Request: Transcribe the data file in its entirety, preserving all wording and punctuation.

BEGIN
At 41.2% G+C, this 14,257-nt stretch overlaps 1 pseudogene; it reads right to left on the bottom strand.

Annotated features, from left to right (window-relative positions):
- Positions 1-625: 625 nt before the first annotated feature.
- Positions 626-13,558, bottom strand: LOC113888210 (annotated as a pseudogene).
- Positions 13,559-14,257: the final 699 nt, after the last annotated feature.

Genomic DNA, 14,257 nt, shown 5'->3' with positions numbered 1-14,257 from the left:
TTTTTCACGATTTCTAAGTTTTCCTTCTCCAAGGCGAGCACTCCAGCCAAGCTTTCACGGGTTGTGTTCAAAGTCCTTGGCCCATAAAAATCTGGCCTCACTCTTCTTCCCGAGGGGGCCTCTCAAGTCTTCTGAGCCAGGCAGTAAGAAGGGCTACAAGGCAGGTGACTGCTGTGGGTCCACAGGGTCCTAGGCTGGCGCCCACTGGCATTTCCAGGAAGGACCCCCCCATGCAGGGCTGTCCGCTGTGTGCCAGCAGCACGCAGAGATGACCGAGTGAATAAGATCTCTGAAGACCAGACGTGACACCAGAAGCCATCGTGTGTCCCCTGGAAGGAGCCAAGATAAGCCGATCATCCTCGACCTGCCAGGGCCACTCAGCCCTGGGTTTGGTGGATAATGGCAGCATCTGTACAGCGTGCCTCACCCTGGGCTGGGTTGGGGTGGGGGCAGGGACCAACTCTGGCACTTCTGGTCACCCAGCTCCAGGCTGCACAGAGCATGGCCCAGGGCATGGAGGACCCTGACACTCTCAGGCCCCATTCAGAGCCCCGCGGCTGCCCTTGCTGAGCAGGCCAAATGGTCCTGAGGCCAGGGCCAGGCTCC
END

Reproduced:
At 41.2% G+C, this 14,257-nt stretch overlaps 1 pseudogene; it reads right to left on the bottom strand.

Annotated features, from left to right (window-relative positions):
- Positions 1-625: 625 nt before the first annotated feature.
- Positions 626-13,558, bottom strand: LOC113888210 (annotated as a pseudogene).
- Positions 13,559-14,257: the final 699 nt, after the last annotated feature.

Genomic DNA, 14,257 nt, shown 5'->3' with positions numbered 1-14,257 from the left:
TTTTTCACGATTTCTAAGTTTTCCTTCTCCAAGGCGAGCACTCCAGCCAAGCTTTCACGGGTTGTGTTCAAAGTCCTTGGCCCATAAAAATCTGGCCTCACTCTTCTTCCCGAGGGGGCCTCTCAAGTCTTCTGAGCCAGGCAGTAAGAAGGGCTACAAGGCAGGTGACTGCTGTGGGTCCACAGGGTCCTAGGCTGGCGCCCACTGGCATTTCCAGGAAGGACCCCCCCATGCAGGGCTGTCCGCTGTGTGCCAGCAGCACGCAGAGATGACCGAGTGAATAAGATCTCTGAAGACCAGACGTGACACCAGAAGCCATCGTGTGTCCCCTGGAAGGAGCCAAGATAAGCCGATCATCCTCGACCTGCCAGGGCCACTCAGCCCTGGGTTTGGTGGATAATGGCAGCATCTGTACAGCGTGCCTCACCCTGGGCTGGGTTGGGGTGGGGGCAGGGACCAACTCTGGCACTTCTGGTCACCCAGCTCCAGGCTGCACAGAGCATGGCCCAGGGCATGGAGGACCCTGACACTCTCAGGCCCCATTCAGAGCCCCGCGGCTGCCCTTGCTGAGCAGGCCAAATGGTCCTGAGGCCAGGGCCAGGCTCC